[abstract]CENTERS CAPABLE OF TREATING HYPERBARIC EMERGENCIES IN CALIFORNIA

Rubicon Research Repository/Manakin Repository

[abstract]CENTERS CAPABLE OF TREATING HYPERBARIC EMERGENCIES IN CALIFORNIA

Show full item record


Title: [abstract]CENTERS CAPABLE OF TREATING HYPERBARIC EMERGENCIES IN CALIFORNIA
Author: Chin W; Yang K; Talati N; Miya J; Uner A; Gustavson R; Sprau S; Jacoby R
Abstract: Introduction/Background: Hyperbaric oxygen therapy is the primary treatment for arterial gas embolism, decompression sickness and acute carbon monoxide poisoning. Though there has been a proliferation of hyperbaric centers throughout the United States, a scarcity of centers equipped to treat emergency indications makes transport of patients necessary. To locate and characterize hyperbaric centers capable of treating emergency cases, a survey of centers throughout California was conducted. Materials and methods: Using the UHMS Hyperbaric Chamber Directory, 43 centers were located, and 34 were successfully contacted. The survey assessed chamber readiness to respond to emergency indications. Criteria included ability to treat patients requiring ventilators or intravenous drug infusion, presence of 24-hour on-call staff, and number of cases of arterial gas embolism, decompression sickness, and carbon monoxide poisoning treated within the last year. The survey determined how many centers had the capacity to treat emergencies. Results: Out of 34 centers contacted, seven (20.6 percent) were equipped to handle emergency indications. These were centers that reported the ability to treat patients requiring ventilators and intravenous drug infusion, as well as the availability of a 24-hour on-call staff. Of these, three were multiplace and four were monoplace. Centers were located in the following counties: Los Angeles (4), San Bernardino (1), San Diego (1), San Francisco (1). Conclusions: The relative scarcity of emergency-ready centers necessitates patient transport to alternate facilities. Transportation of patients comes with various risks, depending on the mode of transportation. Risks include hypoxia, expansion of gases, anxiety and vehicle crashes. Additionally, transport delays hyperbaric treatment, which can cause therapy to be less effective and increase risk of residual symptoms and fatality. To reduce the need for inter-facility transport of emergency cases, existing centers must be incentivized to become capable of treating these patients.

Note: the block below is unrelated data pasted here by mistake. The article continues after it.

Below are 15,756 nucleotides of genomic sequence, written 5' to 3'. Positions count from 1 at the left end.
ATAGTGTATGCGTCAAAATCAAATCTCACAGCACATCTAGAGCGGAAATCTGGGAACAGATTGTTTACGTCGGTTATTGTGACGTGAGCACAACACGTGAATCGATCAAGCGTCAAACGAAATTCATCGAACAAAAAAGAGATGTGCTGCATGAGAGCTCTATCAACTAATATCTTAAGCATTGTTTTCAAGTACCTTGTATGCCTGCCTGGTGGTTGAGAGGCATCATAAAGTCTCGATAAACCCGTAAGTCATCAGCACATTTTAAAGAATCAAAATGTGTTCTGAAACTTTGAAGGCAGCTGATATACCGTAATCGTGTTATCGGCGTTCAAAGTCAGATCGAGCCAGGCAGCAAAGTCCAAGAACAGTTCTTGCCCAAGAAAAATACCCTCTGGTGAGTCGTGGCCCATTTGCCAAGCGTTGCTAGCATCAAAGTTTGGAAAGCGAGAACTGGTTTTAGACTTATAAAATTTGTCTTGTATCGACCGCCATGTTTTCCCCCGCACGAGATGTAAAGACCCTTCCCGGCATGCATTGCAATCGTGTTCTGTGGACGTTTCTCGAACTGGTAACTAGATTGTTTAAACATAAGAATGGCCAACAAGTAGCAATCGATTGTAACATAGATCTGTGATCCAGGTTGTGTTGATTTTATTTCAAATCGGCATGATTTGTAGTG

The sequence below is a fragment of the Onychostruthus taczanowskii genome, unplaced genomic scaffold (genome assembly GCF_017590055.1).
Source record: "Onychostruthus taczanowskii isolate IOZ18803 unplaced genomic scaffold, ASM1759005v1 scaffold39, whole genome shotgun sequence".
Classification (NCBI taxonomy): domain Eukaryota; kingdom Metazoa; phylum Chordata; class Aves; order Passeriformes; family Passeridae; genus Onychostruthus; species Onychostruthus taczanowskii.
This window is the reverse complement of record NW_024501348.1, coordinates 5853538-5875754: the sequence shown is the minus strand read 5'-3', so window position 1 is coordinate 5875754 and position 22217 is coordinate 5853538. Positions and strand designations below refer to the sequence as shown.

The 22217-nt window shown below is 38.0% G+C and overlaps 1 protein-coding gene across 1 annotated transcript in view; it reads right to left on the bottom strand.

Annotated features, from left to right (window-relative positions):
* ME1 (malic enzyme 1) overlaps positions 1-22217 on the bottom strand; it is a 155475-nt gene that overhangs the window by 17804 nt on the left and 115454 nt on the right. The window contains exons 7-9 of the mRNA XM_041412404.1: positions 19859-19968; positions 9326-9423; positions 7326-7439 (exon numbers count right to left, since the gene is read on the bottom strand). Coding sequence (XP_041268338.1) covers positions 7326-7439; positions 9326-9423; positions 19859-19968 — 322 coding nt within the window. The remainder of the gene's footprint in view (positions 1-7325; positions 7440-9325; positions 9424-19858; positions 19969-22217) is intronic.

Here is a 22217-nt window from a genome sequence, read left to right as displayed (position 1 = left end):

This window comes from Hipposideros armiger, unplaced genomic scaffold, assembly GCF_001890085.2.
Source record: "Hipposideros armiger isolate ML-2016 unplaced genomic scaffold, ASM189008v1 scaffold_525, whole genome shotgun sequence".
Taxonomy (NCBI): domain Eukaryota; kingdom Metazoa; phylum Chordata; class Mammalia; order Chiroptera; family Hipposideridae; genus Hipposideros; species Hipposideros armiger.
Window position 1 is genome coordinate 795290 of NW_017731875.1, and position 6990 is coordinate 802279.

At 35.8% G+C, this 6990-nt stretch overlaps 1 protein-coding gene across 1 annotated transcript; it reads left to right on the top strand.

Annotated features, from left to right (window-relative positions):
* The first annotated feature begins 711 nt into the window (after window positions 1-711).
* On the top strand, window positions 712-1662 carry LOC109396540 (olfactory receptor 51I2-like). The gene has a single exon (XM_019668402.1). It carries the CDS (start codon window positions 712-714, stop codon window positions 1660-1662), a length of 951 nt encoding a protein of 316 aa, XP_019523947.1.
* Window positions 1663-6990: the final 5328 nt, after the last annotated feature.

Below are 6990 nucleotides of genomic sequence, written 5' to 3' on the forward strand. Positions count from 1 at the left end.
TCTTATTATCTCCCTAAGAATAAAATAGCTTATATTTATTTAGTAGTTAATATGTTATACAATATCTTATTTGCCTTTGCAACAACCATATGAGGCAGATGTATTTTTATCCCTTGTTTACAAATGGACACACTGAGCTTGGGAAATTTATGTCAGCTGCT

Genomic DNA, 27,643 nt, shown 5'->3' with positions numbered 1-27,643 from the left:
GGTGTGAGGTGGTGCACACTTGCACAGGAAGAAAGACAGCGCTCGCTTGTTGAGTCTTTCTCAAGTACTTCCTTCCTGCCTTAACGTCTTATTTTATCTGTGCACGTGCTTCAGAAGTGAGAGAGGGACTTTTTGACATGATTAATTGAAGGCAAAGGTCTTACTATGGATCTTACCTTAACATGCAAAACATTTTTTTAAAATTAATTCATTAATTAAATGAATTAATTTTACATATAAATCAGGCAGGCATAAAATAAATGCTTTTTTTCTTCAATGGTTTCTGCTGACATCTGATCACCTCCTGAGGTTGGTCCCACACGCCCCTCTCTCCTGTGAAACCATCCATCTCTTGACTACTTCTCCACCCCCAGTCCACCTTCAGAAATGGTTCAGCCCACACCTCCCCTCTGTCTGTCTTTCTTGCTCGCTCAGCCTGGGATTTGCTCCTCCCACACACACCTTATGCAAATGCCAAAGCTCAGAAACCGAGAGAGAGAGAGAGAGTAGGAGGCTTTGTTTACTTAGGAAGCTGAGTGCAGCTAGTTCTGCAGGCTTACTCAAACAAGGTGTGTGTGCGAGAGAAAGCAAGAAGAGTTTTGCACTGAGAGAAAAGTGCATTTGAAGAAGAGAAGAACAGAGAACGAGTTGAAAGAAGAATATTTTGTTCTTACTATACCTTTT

Description: Undersea and Hyperbaric Medicine : Journal of the Undersea and Hyperbaric Medical Society, Inc.
URI: http://archive.rubicon-foundation.org/10551
Date: 2012

Files in this item

Files Size Format View
abstract.txt 258bytes Text file View/Open

This item appears in the following Collection(s)

  • UHMS Meeting Abstracts
    This is a collection of the published abstracts from the Undersea and Hyperbaric Medical Society (UHMS) annual meetings.

Show full item record

Browse

My Account